DAVID CITY — You may think this time of year would bring a little stress for David City wrestling coach Tahner Thiem.
With the state wrestling tournament this weekend in Omaha and the state wrestling dual next week in Kearney, his Scouts will have plenty of pressure as the defending Class C champions in both events.
But, you get the sense by chatting with the sixth-year leader of the Scout wrestling program that he’s more of “process” guy who will let the results fall where they may. He also knows that what he has built is about more than himself.
“For me to take credit for anything going on in our program would be disheartening to be honest,” Thiem said. “We have a whole community that supports our program, my assistants are guys that think like I do, but will also give a different view point.
“It takes a lot of people.”
One thing it almost always takes to build championship level programs is unwavering support. Thiem says that’s never been an issue at David City, but was made more evident over the past few years when the Scouts partnered with NOVA Fitness Equipment to help them develop a new weight room for the school.
Worst to First
To hear the story from the beginning, you’d think Thiem might be speaking in fiction.
“Our kids walked outside a block in the cold to, basically, a garage with a space heater,” the coach said. “It couldn’t be above 55 degrees in there for four months out of the year.”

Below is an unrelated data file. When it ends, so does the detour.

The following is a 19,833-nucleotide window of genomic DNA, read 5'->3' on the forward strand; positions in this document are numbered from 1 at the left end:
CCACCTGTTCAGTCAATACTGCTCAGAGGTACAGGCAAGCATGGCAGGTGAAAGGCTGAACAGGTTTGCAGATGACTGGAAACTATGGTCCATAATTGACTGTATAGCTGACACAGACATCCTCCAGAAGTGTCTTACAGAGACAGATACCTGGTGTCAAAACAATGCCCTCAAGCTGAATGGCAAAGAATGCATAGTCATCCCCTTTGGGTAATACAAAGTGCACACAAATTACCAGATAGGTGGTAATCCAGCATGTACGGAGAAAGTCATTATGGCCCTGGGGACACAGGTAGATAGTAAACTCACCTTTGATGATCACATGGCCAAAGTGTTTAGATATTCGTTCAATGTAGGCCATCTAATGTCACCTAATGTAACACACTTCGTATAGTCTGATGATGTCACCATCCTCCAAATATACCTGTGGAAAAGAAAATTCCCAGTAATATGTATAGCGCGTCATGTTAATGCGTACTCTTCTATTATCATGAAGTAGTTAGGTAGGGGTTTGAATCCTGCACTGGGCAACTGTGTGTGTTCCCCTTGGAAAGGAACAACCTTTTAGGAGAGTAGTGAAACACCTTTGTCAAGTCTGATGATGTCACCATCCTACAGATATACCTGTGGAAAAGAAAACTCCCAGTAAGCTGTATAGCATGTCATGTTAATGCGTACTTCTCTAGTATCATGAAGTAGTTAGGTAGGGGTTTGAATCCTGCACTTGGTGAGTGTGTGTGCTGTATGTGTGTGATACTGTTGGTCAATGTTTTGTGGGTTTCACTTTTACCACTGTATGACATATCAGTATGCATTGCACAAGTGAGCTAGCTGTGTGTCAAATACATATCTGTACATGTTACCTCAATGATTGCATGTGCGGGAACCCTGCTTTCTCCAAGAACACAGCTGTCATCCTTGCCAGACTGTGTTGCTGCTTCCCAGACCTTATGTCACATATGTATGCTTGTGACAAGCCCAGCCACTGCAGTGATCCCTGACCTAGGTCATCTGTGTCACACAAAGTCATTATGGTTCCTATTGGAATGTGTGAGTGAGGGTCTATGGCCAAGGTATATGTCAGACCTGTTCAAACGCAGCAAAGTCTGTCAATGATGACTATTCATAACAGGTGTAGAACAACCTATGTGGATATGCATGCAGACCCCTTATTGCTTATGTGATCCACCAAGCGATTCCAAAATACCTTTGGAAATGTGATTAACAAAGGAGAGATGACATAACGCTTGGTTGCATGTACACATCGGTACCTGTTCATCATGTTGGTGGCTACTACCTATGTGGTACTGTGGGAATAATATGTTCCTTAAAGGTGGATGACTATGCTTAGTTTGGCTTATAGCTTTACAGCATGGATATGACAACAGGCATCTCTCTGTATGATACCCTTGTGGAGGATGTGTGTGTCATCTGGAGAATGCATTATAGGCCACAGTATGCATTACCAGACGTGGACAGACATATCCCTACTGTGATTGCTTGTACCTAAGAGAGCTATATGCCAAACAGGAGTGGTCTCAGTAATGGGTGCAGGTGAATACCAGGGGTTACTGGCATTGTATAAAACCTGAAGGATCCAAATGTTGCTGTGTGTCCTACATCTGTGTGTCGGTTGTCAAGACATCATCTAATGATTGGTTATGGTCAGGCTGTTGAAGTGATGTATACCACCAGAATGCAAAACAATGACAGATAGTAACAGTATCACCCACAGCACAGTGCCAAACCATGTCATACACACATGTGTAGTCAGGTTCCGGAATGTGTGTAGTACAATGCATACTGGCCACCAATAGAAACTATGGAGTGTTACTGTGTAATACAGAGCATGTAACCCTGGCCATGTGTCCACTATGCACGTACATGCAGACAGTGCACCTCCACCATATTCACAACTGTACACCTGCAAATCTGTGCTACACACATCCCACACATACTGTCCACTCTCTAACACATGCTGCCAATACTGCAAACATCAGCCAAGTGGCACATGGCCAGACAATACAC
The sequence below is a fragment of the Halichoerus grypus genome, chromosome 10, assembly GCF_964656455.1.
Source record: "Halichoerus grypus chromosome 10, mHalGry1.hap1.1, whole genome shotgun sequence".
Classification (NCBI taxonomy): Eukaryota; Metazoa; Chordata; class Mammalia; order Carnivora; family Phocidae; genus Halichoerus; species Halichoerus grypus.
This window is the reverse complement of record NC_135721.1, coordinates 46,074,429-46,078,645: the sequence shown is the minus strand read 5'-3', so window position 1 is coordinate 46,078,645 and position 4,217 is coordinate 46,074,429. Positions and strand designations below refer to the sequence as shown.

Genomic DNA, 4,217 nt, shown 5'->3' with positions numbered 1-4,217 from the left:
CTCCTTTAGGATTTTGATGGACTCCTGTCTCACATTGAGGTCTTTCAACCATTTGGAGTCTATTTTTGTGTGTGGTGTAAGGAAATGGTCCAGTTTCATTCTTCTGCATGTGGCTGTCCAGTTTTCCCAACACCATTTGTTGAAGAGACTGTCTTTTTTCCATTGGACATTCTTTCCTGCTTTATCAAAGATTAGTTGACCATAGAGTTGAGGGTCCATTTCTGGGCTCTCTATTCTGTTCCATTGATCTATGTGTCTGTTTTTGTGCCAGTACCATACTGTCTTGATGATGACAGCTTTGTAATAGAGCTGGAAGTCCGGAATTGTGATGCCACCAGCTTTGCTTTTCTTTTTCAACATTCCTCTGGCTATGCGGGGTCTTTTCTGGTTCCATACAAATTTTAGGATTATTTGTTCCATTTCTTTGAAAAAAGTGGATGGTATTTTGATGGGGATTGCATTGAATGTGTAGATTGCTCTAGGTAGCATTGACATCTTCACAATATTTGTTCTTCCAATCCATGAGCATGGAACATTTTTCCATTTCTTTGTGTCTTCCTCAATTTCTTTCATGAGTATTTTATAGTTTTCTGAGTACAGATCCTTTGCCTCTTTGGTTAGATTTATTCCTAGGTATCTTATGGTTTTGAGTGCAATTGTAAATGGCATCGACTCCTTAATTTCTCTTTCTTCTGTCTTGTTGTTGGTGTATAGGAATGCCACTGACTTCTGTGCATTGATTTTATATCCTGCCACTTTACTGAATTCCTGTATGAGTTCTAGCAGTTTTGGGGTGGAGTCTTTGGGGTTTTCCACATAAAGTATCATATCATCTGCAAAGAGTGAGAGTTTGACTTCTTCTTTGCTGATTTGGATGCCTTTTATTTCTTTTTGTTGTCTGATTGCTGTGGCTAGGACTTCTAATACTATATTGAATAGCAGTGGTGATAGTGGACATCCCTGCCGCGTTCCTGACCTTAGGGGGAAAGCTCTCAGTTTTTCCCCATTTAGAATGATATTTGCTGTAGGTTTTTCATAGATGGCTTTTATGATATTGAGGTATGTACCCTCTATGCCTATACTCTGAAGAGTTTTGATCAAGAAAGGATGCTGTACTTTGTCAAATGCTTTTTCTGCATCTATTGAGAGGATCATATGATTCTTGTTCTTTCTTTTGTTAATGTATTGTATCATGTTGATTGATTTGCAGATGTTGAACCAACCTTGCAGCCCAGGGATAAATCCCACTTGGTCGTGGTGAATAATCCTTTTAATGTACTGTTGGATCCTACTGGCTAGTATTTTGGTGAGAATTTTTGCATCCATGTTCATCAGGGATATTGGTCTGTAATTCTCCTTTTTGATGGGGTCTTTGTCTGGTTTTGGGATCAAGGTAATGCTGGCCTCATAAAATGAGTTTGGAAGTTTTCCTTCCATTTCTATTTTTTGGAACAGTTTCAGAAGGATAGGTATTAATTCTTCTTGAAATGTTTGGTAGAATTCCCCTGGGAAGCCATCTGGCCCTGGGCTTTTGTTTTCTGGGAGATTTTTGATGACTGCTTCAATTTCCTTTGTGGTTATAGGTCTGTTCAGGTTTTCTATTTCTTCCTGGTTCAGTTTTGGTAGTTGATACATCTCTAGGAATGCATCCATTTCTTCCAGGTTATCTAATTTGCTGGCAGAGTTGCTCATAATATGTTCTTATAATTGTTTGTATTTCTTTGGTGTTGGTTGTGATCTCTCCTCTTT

So the Scouts coaches and their administration set out to build something that would set them apart. The new weight room would be part of an addition to the school that also included a new commons area.
“We had a superintendent (Chad Denker) with a vision,” Thiem said, “and we had a board and other administrators that supported him.”
To be a part of a blank slate from the beginning was unique for Dave King, the Nebraska high school specialist for NOVA Fitness Equipment in Omaha. NOVA works with some 160 high schools throughout the state — from Omaha to the panhandle.
“It’s a pretty unique situation in David City,” King said. “They literally went from worst to first, I don’t think that is exaggerating. The project gave us a sense of freedom. To have a school ask us ‘what size of weight room do you recommend’ is kind of fun.”
The final result, a 3,000 square foot space, saw very few changes from the time King came up with the concept when he was approached by the school nearly three years ago.
The room features CYBEX equipment throughout, red field turf down the center of the room for agility work and floor to ceiling tiles that help for both noise reduction and on the floor it’s much easier on joints, King said.
The school never wavered in their commitment to having a first-class facility for their students and athletes.
“David City was ready to pick the top-of-the-line, most durable equipment all the way through,” King said. “They wanted a top notch facility right from the start.
“I have no doubt that I could call an NFL team and they could come to David City and use this facility for years.”
Success breeds success
Thiem didn’t need the new weight room to put his program on the map.